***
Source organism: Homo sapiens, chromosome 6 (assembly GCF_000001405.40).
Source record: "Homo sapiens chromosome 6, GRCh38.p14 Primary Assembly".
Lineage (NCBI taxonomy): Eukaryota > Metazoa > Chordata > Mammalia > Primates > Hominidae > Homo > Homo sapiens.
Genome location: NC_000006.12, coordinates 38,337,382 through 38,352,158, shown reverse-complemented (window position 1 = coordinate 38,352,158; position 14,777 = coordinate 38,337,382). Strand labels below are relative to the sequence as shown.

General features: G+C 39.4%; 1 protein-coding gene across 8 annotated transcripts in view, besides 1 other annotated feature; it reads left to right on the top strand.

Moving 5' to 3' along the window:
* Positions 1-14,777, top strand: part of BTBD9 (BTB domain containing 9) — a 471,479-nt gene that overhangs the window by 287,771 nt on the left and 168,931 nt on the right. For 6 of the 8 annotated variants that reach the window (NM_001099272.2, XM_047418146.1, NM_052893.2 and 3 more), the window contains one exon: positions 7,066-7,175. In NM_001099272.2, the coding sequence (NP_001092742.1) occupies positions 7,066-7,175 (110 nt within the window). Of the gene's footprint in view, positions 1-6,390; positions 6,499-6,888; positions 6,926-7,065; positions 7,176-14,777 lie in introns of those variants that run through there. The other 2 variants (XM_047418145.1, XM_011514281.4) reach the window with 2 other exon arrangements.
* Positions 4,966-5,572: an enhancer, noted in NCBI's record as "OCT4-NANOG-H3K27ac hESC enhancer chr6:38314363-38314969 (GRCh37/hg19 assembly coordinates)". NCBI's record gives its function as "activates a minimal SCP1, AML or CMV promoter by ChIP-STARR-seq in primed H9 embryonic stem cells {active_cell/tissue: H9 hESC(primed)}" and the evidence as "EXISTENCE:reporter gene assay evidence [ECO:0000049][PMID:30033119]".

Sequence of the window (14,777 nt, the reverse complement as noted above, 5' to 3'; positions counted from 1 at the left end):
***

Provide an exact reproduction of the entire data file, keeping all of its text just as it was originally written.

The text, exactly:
Source organism: Homo sapiens, chromosome 6 (assembly GCF_000001405.40).
Source record: "Homo sapiens chromosome 6, GRCh38.p14 Primary Assembly".
Lineage (NCBI taxonomy): Eukaryota > Metazoa > Chordata > Mammalia > Primates > Hominidae > Homo > Homo sapiens.
Genome location: NC_000006.12, coordinates 38,337,382 through 38,352,158, shown reverse-complemented (window position 1 = coordinate 38,352,158; position 14,777 = coordinate 38,337,382). Strand labels below are relative to the sequence as shown.

General features: G+C 39.4%; 1 protein-coding gene across 8 annotated transcripts in view, besides 1 other annotated feature; it reads left to right on the top strand.

Moving 5' to 3' along the window:
* Positions 1-14,777, top strand: part of BTBD9 (BTB domain containing 9) — a 471,479-nt gene that overhangs the window by 287,771 nt on the left and 168,931 nt on the right. For 6 of the 8 annotated variants that reach the window (NM_001099272.2, XM_047418146.1, NM_052893.2 and 3 more), the window contains one exon: positions 7,066-7,175. In NM_001099272.2, the coding sequence (NP_001092742.1) occupies positions 7,066-7,175 (110 nt within the window). Of the gene's footprint in view, positions 1-6,390; positions 6,499-6,888; positions 6,926-7,065; positions 7,176-14,777 lie in introns of those variants that run through there. The other 2 variants (XM_047418145.1, XM_011514281.4) reach the window with 2 other exon arrangements.
* Positions 4,966-5,572: an enhancer, noted in NCBI's record as "OCT4-NANOG-H3K27ac hESC enhancer chr6:38314363-38314969 (GRCh37/hg19 assembly coordinates)". NCBI's record gives its function as "activates a minimal SCP1, AML or CMV promoter by ChIP-STARR-seq in primed H9 embryonic stem cells {active_cell/tissue: H9 hESC(primed)}" and the evidence as "EXISTENCE:reporter gene assay evidence [ECO:0000049][PMID:30033119]".

Sequence of the window (14,777 nt, the reverse complement as noted above, 5' to 3'; positions counted from 1 at the left end):